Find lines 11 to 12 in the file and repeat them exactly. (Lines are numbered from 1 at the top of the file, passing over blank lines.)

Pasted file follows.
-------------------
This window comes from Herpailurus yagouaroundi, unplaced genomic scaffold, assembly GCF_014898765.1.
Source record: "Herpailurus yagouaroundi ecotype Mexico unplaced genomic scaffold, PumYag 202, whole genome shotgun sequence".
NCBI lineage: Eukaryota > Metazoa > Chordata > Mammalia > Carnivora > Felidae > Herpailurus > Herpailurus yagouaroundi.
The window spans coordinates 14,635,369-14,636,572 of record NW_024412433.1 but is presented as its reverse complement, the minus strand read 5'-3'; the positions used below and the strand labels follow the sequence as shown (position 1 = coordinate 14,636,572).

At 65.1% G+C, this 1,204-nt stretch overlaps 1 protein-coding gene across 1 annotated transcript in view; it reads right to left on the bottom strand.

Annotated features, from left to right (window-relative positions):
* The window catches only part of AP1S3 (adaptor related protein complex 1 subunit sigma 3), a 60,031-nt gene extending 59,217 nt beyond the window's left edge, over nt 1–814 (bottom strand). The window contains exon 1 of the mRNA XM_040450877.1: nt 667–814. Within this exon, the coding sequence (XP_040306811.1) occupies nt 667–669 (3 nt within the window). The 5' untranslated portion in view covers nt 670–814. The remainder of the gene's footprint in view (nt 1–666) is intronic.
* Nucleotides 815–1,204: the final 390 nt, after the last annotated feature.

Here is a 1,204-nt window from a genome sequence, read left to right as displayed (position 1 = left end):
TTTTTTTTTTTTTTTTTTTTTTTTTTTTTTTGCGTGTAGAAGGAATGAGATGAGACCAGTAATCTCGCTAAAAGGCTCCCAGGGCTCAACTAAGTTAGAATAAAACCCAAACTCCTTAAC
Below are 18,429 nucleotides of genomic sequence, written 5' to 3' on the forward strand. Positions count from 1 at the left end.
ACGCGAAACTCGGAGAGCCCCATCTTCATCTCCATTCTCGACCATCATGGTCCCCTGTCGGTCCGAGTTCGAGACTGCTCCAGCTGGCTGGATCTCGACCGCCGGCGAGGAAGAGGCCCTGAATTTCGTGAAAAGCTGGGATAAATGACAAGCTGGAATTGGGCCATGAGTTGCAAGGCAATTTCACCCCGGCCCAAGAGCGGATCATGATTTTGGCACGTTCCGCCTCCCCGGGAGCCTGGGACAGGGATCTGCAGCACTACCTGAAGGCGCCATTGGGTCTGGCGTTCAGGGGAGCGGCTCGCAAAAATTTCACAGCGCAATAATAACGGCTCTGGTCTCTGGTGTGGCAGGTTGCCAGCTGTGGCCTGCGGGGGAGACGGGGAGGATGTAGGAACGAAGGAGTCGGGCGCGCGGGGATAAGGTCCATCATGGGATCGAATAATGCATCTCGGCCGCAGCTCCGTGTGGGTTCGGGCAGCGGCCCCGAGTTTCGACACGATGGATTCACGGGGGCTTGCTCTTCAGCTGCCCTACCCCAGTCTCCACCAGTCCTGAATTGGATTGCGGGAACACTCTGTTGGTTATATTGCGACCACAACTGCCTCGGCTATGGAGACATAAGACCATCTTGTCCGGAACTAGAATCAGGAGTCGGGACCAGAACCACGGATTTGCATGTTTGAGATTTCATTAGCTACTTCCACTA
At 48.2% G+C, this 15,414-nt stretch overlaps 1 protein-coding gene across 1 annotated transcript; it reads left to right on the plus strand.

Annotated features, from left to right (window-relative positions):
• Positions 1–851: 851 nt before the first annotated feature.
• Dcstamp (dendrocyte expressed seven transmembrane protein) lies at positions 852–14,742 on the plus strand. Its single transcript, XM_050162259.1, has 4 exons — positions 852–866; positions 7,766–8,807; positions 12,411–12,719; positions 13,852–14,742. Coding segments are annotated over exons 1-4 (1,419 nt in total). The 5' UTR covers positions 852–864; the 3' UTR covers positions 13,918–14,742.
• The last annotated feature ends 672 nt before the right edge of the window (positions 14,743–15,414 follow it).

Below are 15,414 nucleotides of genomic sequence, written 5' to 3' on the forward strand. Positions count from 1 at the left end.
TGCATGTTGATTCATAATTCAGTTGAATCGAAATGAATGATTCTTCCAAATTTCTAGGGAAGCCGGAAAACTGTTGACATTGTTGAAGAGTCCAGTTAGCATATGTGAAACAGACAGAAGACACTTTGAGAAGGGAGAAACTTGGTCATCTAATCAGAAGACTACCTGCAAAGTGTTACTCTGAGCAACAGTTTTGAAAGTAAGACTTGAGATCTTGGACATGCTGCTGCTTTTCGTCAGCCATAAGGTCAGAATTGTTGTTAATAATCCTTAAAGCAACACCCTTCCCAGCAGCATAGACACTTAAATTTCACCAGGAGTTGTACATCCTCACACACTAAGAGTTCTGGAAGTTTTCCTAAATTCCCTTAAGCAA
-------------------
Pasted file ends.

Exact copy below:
Below are 18,429 nucleotides of genomic sequence, written 5' to 3' on the forward strand. Positions count from 1 at the left end.
ACGCGAAACTCGGAGAGCCCCATCTTCATCTCCATTCTCGACCATCATGGTCCCCTGTCGGTCCGAGTTCGAGACTGCTCCAGCTGGCTGGATCTCGACCGCCGGCGAGGAAGAGGCCCTGAATTTCGTGAAAAGCTGGGATAAATGACAAGCTGGAATTGGGCCATGAGTTGCAAGGCAATTTCACCCCGGCCCAAGAGCGGATCATGATTTTGGCACGTTCCGCCTCCCCGGGAGCCTGGGACAGGGATCTGCAGCACTACCTGAAGGCGCCATTGGGTCTGGCGTTCAGGGGAGCGGCTCGCAAAAATTTCACAGCGCAATAATAACGGCTCTGGTCTCTGGTGTGGCAGGTTGCCAGCTGTGGCCTGCGGGGGAGACGGGGAGGATGTAGGAACGAAGGAGTCGGGCGCGCGGGGATAAGGTCCATCATGGGATCGAATAATGCATCTCGGCCGCAGCTCCGTGTGGGTTCGGGCAGCGGCCCCGAGTTTCGACACGATGGATTCACGGGGGCTTGCTCTTCAGCTGCCCTACCCCAGTCTCCACCAGTCCTGAATTGGATTGCGGGAACACTCTGTTGGTTATATTGCGACCACAACTGCCTCGGCTATGGAGACATAAGACCATCTTGTCCGGAACTAGAATCAGGAGTCGGGACCAGAACCACGGATTTGCATGTTTGAGATTTCATTAGCTACTTCCACTA